Wednesday, April 22, 2015

Rising Above It All

Yes, readers, it is time for me to fly once again:

"US to tell certain travelers if on no-fly list" by Adam Goldman Washington Post  April 15, 2015

WASHINGTON — The Justice Department said US citizens and residents can find out whether they are on the ‘‘no-fly’’ list and possibly receive a summary of the reasons for their placement in the secret database, according to documents recently filed in federal court.

As part of a lawsuit filed in Oregon by the American Civil Liberties Union, a federal judge in June ruled that the government’s lack of effective procedures for people to challenge their inclusion on the list was unconstitutional.

Well, Oregon is kind of a weird place anyway.

The judge ordered the United States to revise redress procedures for the plaintiffs directly affected by the no-fly list. Previously, if someone wanted to challenge a decision not to allow them to board a plane, they could appeal to the Department of Homeland Security, but the government would neither confirm nor deny their no-fly status.

The judge in the case called the former process ‘‘wholly ineffective.’’ There are about 47,000 people on the no-fly list, about 800 of whom are Americans. They are barred from boarding a US carrier, a US-bound flight or entering US airspace.

‘‘Under the newly revised procedures, a US person who purchases a ticket, is denied boarding at the airport . . . will now receive a letter providing his or her status on the No Fly List and the option to receive and/or submit additional information,’’ the Justice Department said in documents filed Monday in federal court in Portland.


Luggage all packed?

"Airport worker falls asleep, becomes trapped in cargo hold" Associated Press  April 14, 2015

SEATTLE — A Seattle airport worker started his shift early and ended it with a nap in the wrong place — the cargo hold of a plane taking off for Los Angeles.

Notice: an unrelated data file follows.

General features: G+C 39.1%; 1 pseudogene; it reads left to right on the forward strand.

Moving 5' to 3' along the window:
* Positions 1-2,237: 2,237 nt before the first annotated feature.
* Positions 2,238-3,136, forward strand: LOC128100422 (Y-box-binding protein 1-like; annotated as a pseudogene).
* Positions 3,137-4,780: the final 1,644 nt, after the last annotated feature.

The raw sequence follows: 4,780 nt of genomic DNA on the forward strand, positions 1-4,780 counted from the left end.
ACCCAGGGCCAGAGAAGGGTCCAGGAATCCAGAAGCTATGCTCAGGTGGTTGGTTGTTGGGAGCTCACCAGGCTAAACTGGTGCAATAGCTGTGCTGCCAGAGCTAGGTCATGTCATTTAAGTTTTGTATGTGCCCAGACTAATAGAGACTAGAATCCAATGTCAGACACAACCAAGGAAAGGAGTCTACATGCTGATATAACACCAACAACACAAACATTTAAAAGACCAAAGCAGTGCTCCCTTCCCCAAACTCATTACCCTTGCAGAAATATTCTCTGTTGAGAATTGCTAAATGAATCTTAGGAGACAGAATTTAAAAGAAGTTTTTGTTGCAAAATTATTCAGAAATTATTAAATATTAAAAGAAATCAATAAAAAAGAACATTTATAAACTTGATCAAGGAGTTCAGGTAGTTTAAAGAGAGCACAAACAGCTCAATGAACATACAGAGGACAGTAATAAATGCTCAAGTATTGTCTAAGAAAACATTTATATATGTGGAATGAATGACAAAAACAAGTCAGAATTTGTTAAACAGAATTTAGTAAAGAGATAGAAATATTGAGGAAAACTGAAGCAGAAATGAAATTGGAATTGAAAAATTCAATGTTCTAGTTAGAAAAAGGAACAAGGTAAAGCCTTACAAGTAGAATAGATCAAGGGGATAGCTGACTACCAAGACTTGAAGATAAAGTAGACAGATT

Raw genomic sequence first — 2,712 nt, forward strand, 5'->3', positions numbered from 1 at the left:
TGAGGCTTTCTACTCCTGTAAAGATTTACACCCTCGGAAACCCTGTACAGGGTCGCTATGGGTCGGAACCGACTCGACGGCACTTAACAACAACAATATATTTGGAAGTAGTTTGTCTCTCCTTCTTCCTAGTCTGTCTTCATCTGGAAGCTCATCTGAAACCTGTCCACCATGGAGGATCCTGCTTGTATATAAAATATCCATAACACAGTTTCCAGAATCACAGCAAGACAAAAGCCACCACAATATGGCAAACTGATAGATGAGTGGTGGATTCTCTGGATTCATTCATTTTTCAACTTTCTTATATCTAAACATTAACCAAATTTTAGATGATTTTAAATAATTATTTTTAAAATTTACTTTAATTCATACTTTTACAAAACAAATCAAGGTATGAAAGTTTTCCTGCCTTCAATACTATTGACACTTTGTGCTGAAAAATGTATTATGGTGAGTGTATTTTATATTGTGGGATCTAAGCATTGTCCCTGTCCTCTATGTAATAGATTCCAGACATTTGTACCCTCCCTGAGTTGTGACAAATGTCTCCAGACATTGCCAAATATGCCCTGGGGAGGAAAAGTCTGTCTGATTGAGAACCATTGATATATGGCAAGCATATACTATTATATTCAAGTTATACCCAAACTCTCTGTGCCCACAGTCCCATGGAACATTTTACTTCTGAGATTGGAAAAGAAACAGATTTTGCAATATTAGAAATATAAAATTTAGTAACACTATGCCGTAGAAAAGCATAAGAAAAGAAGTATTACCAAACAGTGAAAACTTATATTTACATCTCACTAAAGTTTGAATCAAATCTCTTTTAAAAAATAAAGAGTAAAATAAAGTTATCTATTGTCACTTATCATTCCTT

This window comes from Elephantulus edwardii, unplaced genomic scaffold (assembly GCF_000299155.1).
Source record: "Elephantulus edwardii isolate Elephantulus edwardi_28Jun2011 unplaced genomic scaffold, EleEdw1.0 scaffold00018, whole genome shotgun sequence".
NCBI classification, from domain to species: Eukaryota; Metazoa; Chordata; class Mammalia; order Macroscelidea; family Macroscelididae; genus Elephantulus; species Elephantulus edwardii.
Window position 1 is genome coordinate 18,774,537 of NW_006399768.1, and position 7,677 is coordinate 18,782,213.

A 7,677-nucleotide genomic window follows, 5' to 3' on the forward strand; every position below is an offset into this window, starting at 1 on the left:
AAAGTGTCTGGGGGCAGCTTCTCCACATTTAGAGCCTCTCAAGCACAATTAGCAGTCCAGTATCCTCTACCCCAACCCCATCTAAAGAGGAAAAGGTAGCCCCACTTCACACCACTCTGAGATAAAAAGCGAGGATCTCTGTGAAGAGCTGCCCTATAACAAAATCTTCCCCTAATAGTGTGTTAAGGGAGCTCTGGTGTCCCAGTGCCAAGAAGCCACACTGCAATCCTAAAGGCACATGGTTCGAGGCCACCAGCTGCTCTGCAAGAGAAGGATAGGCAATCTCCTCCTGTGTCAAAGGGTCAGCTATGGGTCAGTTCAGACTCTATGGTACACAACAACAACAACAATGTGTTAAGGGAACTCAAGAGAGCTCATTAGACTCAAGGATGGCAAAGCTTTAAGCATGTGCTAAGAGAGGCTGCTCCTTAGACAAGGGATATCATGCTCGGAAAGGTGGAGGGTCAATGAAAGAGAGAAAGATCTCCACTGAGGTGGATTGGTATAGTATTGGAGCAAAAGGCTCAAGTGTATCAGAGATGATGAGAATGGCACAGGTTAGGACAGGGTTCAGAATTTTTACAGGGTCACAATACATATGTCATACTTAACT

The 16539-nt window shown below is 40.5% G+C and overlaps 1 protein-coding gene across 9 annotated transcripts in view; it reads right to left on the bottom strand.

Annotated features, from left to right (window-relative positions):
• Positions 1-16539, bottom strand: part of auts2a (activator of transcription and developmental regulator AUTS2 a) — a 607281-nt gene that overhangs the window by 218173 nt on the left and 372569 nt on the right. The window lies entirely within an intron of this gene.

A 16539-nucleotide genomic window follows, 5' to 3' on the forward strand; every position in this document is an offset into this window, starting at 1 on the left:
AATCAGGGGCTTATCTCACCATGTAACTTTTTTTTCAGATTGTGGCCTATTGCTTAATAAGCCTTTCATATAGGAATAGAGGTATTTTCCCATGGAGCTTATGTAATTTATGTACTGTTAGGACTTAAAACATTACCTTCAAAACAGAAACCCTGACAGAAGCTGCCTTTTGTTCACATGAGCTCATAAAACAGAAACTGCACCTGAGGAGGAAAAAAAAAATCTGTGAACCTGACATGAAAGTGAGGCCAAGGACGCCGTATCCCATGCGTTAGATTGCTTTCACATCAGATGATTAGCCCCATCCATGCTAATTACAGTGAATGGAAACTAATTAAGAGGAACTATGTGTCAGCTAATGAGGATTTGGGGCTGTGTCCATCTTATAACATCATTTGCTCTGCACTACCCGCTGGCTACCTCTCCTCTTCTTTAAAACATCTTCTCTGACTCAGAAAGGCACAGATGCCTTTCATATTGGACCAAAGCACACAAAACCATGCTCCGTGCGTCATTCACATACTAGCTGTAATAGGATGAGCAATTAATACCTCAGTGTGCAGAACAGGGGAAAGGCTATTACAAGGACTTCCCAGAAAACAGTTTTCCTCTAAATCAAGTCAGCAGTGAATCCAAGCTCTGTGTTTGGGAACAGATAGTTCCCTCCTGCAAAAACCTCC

When he realized what was happening, he banged on the aircraft for help, a sound the pilots and first-class passengers on the Alaska Airlines flight fortunately heard.

The plane had just left Monday afternoon when the pounding noise from below started, the airline said. The captain immediately returned to Seattle-Tacoma International Airport.

After Flight 448 landed, the ramp worker walked out of the front cargo hold, which the airline said is pressurized and temperature-controlled.

‘‘He told authorities he had fallen asleep,’’ the airline said.

The man had been part of a four-person team loading baggage onto the flight, working from 5 a.m. to 2:30 p.m. Monday, the airline said.

Before the plane took off at 2:39 p.m., the leader of the man’s team noticed he was missing. Co-workers figured he had gone home.

The plane had just departed when ‘‘the passengers in first class heard banging from underneath us and a person yelling for help,’’ passenger Jesse Sycuro told Seattle television station KING.


And awaaaaaaay we go.... 

"A Marlborough man is facing his fifth drunken-driving charge after crashing into an unmarked police cruiser Monday night, officials said. Joseph Coleman, 55, who had a 14-year-old passenger in his car, was not injured. The teenager and the officer were both taken to a hospital for treatment of injuries that were not considered life-threatening, Detective Scott Deciero said."

Hope you don't need a cab at the airport. 

Whadda ya' mean takeoff is delayed?

"Researcher denied flight after tweet poking United security" Associated Press  April 20, 2015

WASHINGTON — United Airlines stopped a prominent security researcher from boarding a California-bound flight late Saturday, after a social media post by the researcher days earlier suggesting the airline’s onboard systems could be hacked.

The researcher, Chris Roberts, attempted to board a United flight from Colorado to San Francisco to speak at a major security conference there this week, but was stopped by the airline’s corporate security at the gate.

Roberts founded One World Labs, which tries to discover security risks before they are exploited.

Roberts had been removed from an earlier United flight Wednesday by the FBI after landing in Syracuse, N.Y., and was questioned for four hours after jokingly suggesting on Twitter he could get the oxygen masks on the plane to deploy.